WATCH OUT: Toxic and mislabeled toys obtained by EcoWaste Coalition

WATCH OUT: Toxic and mislabeled toys obtained by EcoWaste Coalition

Environmental group EcoWaste Coalition has asked government authorities to intensify the crackdown on establishments selling unlabeled and improperly labeled toys being sold in the market.

Such call was made 75 days after the Implementing Rules and Regulations (IRR) of the Republic Act 10620, also known as the Toy and Game Safety Labeling Act of 2013, took effect.

Unsafe toys sold without proper labels

According to EcoWaste Coalition, there unlabeled and mislabeled toys are being bought by the consumers after examining 27 toys and finding out they do not conform with the law’s labeling requirements.

“We regret that some toys in the market do not conform with RA 10620-prescribed mandatory labeling requirements, denying consumers of their basic right to information which is indispensable in the selection of age-appropriate, safe and non-toxic playthings that all children deserve,” said Thony Dizon, Chemical Safety Campaigner, EcoWaste Coalition.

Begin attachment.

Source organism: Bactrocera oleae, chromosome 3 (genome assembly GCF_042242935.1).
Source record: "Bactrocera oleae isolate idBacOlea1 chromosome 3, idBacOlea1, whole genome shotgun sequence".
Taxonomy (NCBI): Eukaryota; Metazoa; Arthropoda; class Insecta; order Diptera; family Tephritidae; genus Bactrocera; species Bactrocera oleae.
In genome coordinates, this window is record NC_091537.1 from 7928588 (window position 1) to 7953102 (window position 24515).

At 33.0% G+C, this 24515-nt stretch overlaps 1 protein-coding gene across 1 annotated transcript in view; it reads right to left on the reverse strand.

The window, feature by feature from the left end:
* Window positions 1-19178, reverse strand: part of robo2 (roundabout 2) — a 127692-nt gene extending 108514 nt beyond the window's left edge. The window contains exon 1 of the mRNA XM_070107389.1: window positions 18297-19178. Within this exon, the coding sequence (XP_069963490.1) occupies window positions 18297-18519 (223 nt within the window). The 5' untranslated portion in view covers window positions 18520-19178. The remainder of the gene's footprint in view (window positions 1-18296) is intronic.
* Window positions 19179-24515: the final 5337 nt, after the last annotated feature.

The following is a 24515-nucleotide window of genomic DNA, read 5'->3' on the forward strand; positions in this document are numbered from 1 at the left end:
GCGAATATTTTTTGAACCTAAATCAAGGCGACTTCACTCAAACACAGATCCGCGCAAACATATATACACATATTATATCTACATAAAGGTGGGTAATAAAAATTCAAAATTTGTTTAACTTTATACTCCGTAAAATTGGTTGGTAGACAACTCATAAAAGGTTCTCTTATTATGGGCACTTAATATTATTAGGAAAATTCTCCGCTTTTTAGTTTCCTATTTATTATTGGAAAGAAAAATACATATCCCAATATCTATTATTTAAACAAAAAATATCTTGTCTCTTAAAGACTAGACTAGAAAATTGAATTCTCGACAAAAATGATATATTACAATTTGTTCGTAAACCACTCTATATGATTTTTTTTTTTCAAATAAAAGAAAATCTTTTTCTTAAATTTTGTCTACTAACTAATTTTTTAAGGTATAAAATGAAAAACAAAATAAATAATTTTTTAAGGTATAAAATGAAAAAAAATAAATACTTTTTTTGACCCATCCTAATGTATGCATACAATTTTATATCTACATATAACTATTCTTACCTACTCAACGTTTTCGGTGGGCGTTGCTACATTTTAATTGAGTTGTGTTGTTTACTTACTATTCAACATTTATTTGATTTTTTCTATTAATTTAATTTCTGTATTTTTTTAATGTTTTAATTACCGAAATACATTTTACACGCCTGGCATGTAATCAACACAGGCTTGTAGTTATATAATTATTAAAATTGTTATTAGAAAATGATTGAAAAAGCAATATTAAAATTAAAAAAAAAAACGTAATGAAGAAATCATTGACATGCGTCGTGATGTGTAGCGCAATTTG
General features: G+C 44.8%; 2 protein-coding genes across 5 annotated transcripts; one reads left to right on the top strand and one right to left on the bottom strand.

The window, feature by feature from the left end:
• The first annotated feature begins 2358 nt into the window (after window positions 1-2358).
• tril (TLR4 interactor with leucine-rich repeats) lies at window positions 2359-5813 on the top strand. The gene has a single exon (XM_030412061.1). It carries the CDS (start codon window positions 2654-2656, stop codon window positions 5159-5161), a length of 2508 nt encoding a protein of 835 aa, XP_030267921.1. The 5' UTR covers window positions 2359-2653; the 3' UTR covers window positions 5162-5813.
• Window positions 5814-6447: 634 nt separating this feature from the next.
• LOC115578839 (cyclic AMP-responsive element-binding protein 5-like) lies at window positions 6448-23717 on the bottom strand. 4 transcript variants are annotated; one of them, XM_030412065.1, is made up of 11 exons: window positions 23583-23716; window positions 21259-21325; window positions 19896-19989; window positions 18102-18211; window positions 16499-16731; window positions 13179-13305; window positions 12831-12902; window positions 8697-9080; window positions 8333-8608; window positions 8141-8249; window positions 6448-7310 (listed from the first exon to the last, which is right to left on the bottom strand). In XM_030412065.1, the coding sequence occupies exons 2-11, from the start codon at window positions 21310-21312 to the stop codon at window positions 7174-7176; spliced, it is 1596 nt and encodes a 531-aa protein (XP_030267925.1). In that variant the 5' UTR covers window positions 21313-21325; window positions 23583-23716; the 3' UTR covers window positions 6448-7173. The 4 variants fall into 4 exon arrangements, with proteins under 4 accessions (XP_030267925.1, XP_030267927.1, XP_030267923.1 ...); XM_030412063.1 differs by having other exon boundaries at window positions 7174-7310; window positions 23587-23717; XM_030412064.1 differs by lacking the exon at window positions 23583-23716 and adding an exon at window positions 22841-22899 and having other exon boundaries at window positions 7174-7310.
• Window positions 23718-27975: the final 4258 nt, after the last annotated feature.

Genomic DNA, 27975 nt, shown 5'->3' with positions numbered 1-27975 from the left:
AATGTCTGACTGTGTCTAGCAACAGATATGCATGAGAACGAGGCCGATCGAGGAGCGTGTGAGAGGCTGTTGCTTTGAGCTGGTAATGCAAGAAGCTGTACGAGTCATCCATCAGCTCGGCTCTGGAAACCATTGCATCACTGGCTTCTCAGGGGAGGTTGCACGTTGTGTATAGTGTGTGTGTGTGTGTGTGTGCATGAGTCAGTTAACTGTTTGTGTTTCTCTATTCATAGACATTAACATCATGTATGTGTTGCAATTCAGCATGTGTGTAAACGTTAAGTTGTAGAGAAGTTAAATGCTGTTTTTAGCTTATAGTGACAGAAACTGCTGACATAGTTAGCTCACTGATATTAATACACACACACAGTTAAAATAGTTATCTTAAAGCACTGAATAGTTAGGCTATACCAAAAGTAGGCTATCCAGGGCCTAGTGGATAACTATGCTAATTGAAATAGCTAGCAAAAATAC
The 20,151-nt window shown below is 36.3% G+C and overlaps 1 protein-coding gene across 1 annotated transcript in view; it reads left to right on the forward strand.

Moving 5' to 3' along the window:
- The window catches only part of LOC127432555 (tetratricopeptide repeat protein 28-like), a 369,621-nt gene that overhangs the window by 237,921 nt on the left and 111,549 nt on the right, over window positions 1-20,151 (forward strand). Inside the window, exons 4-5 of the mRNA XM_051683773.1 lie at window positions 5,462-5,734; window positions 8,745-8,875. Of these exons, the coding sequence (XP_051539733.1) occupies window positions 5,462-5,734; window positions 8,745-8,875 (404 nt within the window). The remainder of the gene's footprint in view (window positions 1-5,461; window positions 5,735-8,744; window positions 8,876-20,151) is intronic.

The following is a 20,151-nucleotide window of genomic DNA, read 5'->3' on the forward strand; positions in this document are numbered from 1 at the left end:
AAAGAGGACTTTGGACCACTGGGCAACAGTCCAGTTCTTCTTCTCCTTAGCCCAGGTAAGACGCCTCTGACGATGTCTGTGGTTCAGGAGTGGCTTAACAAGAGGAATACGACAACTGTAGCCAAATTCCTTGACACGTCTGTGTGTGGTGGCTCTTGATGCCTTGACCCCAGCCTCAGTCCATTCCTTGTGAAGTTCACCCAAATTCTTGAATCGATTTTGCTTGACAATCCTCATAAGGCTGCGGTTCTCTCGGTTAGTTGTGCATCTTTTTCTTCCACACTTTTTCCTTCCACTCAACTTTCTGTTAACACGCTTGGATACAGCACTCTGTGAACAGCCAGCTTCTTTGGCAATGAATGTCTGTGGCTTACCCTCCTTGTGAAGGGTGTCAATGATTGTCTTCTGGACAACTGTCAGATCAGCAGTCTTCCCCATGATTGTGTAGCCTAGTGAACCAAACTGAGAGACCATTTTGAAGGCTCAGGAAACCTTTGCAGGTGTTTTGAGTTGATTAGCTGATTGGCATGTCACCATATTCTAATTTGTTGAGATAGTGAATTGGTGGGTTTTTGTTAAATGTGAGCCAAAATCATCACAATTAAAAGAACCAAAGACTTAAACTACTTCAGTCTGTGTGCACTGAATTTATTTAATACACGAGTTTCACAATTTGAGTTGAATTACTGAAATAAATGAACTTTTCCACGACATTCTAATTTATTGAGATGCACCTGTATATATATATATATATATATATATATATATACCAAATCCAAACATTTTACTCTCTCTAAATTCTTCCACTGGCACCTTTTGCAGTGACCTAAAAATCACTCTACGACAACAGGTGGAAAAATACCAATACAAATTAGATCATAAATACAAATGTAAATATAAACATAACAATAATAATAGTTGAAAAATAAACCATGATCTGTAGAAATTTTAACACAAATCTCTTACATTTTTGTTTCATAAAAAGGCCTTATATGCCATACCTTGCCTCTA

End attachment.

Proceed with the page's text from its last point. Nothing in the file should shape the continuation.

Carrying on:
What to look for in toy labels

As stated in Rule 1 of the IRR, the following information are needed in toy and game labels: License to operate (LTO) number issued by the Food and Drug Administration (FDA); age grading; cautionary statement/warningsl; instructional literature; manufacturer’s marketing; and item, model, stock-keeping unit (SKU) number.

The assortment of toys were obtained last August 3-5 from several retailers in Makati City, Manila, Pasay City, and Quezon City with their prices ranging from P5 to P350 each.

It was discovered that none of the toys was compliant to the general requirements of toy labels stated in Rule 1.

  • Five had zero labeling information;
  • 21 samples lacked LTO number issued by the FDA;
  • 17 samples provided no age labeling information;
  • 12 samples displayed no cautionary statements such as “Warning: Not suitable for children under 3 years. Contains small parts” or its equivalent graphical symbol;
  • 27 samples had no usage instructions;
  • 24 samples provided zero or incomplete name and address of the toy manufacturer or distributor; and
  • 15 samples had no item, model, SKU number.

Another further requirement of Rule 1 is that the toy’s label must be generally written in English, visible, easily legible, and the product itself should have the attached user’s instructions.

“The labeling information in some sample toys are microscopic to be read and understood and thus requiring the use of a magnifying glass,” Dizon observed.